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Let say employer has awarded you a project on Freelancer Website.

Employer has not created any milestone for this project and didn't have verified their payment etc.

If you will accept this project then you have to pay to Freelancer according to their rule.

Let's you have completed project and given to employer. What's the possibility the employer will pay? This will lead to loss of Freelancer.

So my question is "is it safe to start working on such projects?"

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    No, you're sure to get cheated. – user45623 Mar 25 '16 at 8:46
  • @user45623 That's happen. – sonus21 Mar 25 '16 at 8:58
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In sweepingly broad, general terms, it is merely bad business to incur costs directly related to any project if you do not already have some form of reimbursement agreement in place.

Incurring costs up front, merely means you may be stuck paying those costs yourself without any recourse. Do this too often, and you can tank any business quickly.

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You need a contract. I've been doing business since 1994 under what some folk refer to as a freelancer (I call it contracting consultant). Without agreed project deliveables, you will carry the risk of a customer who is never happy, constant changes being asked from you and your expectations of your costs being covered, and your customers interpretation of you correcting without cost what they perceive to mistakes.

In addition, depending on what country you are in, without a contract and without clear deliverables, you could be considered an employee. Europe (especially the UK) would see it this way. It leaves the employer open to taxes, paying you sick pay, pension, other benefits (if other employees get car, paid cell phone or health insurance, then you would also qualify).

When in business, the agreement is never between two people (buyer of services and provider of services). There is also laws, and tax laws. Regardless of you or your employers general understanding, the law of the land applies.

So even if you don't care about the taxman - think about your relationship with the customer. Break your project down to the most basic goal, agree on that, then once you deliver that, agree the next step... Do that and you two will have a long lasting happy relationship.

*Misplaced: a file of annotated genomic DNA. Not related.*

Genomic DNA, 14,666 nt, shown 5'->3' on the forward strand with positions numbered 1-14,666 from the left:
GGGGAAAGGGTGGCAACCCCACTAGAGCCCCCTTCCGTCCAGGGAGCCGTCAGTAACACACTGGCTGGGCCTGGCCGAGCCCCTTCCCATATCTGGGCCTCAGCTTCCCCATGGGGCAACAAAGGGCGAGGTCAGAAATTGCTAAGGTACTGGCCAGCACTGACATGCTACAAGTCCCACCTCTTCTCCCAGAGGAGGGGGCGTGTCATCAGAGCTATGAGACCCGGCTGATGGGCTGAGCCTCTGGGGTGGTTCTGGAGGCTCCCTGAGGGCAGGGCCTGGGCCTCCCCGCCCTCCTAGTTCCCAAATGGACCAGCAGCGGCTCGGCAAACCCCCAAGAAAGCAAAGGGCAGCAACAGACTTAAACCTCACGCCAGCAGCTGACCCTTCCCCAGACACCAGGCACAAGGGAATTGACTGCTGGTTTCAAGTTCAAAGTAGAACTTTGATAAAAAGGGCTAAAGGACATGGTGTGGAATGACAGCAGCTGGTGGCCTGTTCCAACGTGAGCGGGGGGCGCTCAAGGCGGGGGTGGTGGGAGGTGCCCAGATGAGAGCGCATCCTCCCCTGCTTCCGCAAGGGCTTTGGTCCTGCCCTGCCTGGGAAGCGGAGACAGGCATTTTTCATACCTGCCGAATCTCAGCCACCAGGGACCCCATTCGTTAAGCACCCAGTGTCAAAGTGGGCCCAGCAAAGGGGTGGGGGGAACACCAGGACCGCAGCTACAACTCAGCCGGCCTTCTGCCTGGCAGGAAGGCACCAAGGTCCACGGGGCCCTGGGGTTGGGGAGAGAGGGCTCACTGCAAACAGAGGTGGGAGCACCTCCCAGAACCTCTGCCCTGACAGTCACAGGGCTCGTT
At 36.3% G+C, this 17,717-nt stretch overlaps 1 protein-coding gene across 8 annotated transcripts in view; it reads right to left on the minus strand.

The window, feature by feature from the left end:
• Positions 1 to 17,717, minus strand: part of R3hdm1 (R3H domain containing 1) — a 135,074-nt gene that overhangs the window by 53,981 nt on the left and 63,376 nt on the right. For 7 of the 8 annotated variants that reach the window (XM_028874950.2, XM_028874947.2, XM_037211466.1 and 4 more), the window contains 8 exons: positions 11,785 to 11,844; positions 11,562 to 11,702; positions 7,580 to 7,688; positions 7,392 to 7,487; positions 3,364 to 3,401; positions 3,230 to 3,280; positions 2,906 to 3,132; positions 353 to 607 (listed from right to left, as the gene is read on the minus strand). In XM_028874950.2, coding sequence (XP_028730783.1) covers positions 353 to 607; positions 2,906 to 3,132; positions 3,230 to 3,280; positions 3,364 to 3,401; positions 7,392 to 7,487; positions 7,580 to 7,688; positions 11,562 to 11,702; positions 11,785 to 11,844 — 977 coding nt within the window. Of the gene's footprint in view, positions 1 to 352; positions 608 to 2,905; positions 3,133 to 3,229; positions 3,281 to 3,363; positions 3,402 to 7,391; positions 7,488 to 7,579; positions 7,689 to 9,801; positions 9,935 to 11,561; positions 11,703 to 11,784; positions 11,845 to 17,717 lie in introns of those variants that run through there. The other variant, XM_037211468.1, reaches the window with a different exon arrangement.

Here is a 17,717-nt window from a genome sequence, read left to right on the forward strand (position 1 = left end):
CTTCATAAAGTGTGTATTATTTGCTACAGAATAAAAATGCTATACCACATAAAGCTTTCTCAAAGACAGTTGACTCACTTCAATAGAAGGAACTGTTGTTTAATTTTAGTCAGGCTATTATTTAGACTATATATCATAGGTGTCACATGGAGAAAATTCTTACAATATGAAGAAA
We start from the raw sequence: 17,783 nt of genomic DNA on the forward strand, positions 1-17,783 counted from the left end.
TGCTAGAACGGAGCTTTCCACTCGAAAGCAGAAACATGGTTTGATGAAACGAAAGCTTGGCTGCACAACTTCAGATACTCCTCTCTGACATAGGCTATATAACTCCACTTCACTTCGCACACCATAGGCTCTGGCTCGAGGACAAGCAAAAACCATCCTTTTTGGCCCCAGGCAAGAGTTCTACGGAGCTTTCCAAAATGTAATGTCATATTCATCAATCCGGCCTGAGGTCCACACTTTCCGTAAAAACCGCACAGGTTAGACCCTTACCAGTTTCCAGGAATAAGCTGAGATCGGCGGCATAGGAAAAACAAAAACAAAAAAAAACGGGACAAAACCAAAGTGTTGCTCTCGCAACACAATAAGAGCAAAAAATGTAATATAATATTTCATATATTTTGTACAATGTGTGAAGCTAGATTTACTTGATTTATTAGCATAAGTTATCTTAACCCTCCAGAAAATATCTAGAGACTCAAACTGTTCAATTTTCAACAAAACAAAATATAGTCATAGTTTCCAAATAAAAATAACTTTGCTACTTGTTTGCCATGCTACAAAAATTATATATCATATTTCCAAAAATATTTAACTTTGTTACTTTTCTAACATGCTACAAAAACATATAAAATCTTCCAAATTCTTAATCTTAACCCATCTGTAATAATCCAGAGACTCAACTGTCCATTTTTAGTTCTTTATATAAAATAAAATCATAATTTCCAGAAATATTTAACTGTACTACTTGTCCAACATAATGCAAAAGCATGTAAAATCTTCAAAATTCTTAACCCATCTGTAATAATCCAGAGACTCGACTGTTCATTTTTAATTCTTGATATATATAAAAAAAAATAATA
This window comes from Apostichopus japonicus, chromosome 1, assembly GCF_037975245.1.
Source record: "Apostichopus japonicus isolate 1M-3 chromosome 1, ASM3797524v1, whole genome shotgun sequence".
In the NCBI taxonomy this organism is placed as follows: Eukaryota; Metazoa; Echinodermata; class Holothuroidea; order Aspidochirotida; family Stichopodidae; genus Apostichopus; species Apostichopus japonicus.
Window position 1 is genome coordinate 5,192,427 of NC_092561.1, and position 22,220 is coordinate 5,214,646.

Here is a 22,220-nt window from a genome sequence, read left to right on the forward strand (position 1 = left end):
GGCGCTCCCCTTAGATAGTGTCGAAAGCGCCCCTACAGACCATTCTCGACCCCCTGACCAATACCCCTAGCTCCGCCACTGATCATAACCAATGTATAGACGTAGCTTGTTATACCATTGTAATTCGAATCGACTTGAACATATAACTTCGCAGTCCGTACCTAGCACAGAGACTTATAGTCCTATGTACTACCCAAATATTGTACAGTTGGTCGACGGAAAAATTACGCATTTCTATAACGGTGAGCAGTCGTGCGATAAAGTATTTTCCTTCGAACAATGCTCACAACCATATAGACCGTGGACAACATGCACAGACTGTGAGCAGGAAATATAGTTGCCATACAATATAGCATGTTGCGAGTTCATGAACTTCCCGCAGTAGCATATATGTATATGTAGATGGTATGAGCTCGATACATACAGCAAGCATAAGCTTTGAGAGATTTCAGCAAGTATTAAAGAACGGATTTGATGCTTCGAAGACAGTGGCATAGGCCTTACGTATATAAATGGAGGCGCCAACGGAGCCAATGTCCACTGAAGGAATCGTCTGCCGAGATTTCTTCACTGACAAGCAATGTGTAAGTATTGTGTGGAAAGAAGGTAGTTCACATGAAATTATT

A previous Q&A that I did should interest you - even if you are from a different country, you should at least read and consider the points https://startups.stackexchange.com/questions/8576/how-to-build-a-startup-freelance-software-qa-in-the-us/8585#8585

Best of luck!

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I'm not sure if your position is the freelancer or the employer's one but from both points of view, always better to have a word about the expectations, including payments, before starting a work. A contract is needed so everyone can check if what was expected at the beginning of the project is met.

  • The freelancer would be more motivated to do his/her best
  • The employer will feel save because he is protected by the contract

In addition, as mentioned in the previous answer, each country establishes laws and regulations that I would check to make sure nothing illegal is happening.

  • Assume position is freelancer. – sonus21 Mar 24 '16 at 8:34
  • then as I said, better to have a signed contract that can protect you and guarantee a payment. Be careful if the employer and you are in different countries and things are agreed online because the contract needs to be valid in both places... and you should know the contact details of the employer. – Wha2wear Mar 25 '16 at 19:21
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If that freelancer website is the one that handles payments, then it is not safe for you to start working on a project if that client has not paid yet.

Most freelance platforms require clients to pay first before contractors start the job.

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